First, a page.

Summerbridge: Three detours in(to) ministry

Matthew Veith | Special to Canadian Mennonite

“Are you on a tour?”

Squinting in the summer sunlight, we glanced across the street as a man stepped out of his car. Guilty as charged. Our walking neighborhood tour, composed of members and friends of Home Street Mennonite Church in Winnipeg, had come to stop at St. Kateri Tekakwitha Aboriginal Catholic Parish on Ellice Avenue in the heart of the city’s West End.

“Would you like to see inside?”

Introducing himself as a member of the staff of the parish, he unlocked the doors and led us to the sunlit rectangular sanctuary. Around the room, symbols, figures and images greeted us in the stillness, some familiar and some not. Our new friend spoke about what we were seeing, the story of St. Kateri, and a bit of the history of the parish and its parishioners. All smiles, we thanked him for the surprise detour, said our goodbyes, and continued our tour with renewed enthusiasm.

Planning that walking neighborhood tour was just one of many adventures Jim Cheng had as a Summerbridge participant at Home Street Mennonite this past summer. Summerbridge is a Mennonite Central Committee Canada program in which participants from Mennonite and Brethren in Christ churches are provided with a stipend that allows them to engage in service or ministry projects.

Cheng completed a bachelor’s degree with a double major in business management and social science at Canadian Mennonite University. “[It] was a complex degree that provided me with a different perspective in community development,” says Cheng, who had not worked in ministry before, but wanted to experience some of what he had studied in action.

As part of his service project, he planned workshops at Winnipeg Harvest, organized young adult events and good soil workshops, mentored a high schooler, helped rebuild Home Street’s website and even did some church renovation.

Soraya Canales-Galdamez
A distinctive of Summerbridge is its focus on a participant’s immediate context.

Soraya Canales-Galdamez emigrated two-and-a-half years ago to Vancouver with her family, where she now attends First United Spanish Mennonite Church. Originally a journalist in her native El Salvador, she has struggled with adjusting to life and her job in Canada.

When a friend suggested trying Summerbridge, she resisted: “I initially said no because of my English.”

But she cut down her work hours and took the risk, taking on Vacation Bible School, family retreat camps, church website updates and coordination of a local food bank, doing it all in English.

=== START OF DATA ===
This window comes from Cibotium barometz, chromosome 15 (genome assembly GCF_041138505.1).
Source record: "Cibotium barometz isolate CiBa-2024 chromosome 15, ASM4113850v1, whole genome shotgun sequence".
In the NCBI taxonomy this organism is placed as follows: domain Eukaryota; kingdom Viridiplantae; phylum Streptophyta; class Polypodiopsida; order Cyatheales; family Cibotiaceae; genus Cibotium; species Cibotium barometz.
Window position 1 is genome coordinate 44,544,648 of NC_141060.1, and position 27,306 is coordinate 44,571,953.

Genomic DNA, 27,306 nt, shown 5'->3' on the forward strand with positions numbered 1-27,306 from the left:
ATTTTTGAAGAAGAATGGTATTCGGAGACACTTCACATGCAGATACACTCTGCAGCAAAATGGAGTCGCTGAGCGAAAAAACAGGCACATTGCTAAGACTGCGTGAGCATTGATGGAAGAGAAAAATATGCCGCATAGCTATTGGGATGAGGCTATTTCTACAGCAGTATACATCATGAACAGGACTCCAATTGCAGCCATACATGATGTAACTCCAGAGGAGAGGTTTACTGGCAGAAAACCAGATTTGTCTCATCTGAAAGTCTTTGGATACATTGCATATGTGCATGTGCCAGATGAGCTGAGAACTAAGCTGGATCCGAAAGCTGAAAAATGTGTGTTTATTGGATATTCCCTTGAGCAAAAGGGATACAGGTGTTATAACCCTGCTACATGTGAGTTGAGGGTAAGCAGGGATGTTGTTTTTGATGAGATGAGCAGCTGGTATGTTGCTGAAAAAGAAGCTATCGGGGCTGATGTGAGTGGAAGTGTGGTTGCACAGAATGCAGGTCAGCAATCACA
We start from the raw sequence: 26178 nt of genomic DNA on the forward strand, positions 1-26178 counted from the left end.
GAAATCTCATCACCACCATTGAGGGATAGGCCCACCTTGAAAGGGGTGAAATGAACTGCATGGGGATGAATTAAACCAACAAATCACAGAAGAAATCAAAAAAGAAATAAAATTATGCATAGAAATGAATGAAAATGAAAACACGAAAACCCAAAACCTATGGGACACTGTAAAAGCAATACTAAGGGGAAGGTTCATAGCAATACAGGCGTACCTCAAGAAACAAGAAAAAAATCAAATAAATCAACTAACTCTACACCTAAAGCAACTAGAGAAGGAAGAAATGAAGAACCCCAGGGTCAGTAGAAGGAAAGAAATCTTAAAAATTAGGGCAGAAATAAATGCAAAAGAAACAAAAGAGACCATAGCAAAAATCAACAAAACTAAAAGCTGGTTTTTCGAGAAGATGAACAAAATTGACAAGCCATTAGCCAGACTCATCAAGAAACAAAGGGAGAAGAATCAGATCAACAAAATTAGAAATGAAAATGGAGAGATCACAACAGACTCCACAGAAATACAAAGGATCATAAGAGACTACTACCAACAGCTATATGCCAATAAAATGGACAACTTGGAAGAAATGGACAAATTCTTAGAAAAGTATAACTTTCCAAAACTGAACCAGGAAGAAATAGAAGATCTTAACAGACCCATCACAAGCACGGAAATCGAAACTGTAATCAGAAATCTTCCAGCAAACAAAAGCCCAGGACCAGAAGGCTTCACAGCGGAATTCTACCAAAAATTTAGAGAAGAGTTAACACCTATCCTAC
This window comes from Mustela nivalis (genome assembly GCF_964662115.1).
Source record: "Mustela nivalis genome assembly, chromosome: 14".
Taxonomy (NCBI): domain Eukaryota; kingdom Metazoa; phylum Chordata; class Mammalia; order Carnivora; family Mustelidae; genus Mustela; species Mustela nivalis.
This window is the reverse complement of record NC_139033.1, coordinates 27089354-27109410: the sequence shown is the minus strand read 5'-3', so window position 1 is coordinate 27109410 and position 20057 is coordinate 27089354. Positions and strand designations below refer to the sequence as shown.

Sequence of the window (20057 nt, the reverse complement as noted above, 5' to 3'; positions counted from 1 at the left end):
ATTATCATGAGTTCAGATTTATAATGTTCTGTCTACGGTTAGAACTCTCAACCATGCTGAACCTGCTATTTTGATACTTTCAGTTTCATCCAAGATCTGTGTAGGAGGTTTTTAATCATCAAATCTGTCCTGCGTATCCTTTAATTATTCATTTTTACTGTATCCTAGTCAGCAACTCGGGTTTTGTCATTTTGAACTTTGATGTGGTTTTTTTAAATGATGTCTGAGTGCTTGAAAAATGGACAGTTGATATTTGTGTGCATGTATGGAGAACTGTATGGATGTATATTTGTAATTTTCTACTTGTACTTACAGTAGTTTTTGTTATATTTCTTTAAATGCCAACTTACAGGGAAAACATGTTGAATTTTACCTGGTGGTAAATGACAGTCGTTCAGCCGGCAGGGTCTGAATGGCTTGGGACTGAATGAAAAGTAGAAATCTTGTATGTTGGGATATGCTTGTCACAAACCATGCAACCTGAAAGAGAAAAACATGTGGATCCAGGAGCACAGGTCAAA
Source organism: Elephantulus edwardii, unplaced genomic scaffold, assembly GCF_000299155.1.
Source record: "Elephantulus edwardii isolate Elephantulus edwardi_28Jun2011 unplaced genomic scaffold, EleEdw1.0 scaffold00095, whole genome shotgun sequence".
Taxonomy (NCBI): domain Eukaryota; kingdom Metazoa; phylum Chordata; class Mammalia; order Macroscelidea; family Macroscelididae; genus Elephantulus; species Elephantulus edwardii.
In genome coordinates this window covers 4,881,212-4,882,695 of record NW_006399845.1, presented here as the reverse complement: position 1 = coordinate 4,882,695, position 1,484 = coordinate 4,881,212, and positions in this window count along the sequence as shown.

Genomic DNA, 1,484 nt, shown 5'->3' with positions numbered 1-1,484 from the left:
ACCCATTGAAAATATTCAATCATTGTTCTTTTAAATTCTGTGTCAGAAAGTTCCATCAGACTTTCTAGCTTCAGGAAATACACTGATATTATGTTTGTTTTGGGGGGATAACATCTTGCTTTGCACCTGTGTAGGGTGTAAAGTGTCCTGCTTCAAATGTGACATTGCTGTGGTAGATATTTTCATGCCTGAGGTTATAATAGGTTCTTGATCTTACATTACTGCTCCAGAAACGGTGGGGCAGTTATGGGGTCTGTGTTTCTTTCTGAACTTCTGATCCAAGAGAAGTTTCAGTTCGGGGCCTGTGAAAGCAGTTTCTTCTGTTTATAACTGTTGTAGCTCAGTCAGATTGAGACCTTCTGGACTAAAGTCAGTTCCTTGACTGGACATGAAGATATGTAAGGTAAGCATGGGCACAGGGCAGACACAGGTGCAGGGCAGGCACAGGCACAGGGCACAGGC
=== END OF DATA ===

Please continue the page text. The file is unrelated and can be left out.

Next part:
The experience brought out the best in her. “[My daughter] was always telling me, ‘Mom, you look happy today. Are you happy?’ ” she says with a laugh. “Before, I was going to church just to learn, but now I want to be involved in everything I can be.”

Mitche Mealey
Summerbridge can also provide a re-centring of a defined career path.

Mitch Mealey is a busy freelance graphic designer and a married father of two living in Moncton, N.B. Summerbridge allowed him to approach seven different churches and non-profits in his community, and give each a week of his time.

“My favourite parts were interviewing them, and learning about their passions and what they’re involved in,” he says.

He designed T-shirts, made logos, updated old flyers and coached people on how to think about visuals.

“Sometimes I think, ‘Why am I doing this?’ ” he says. “What kind of depth am I adding to the world?’”

But the experience has reminded him of the honest purpose in his work. He says, “I will always try to see the face of my client and bring it closer to the face of the ones they are speaking [with].”

What links these experiences is a sharper grasp of the heart of God in community. “I would not be doing this kind of work without my faith,” says Cheng. “Going to church is not just about me. It is also about others: those you serve, those who serve you and those whom you serve with.”

To learn about Summerbridge, visit

Matt Veith is a guest Manitoba correspondent. He also works as a freelance graphic designer in Winnipeg, where he attends Home Street Mennonite Church.

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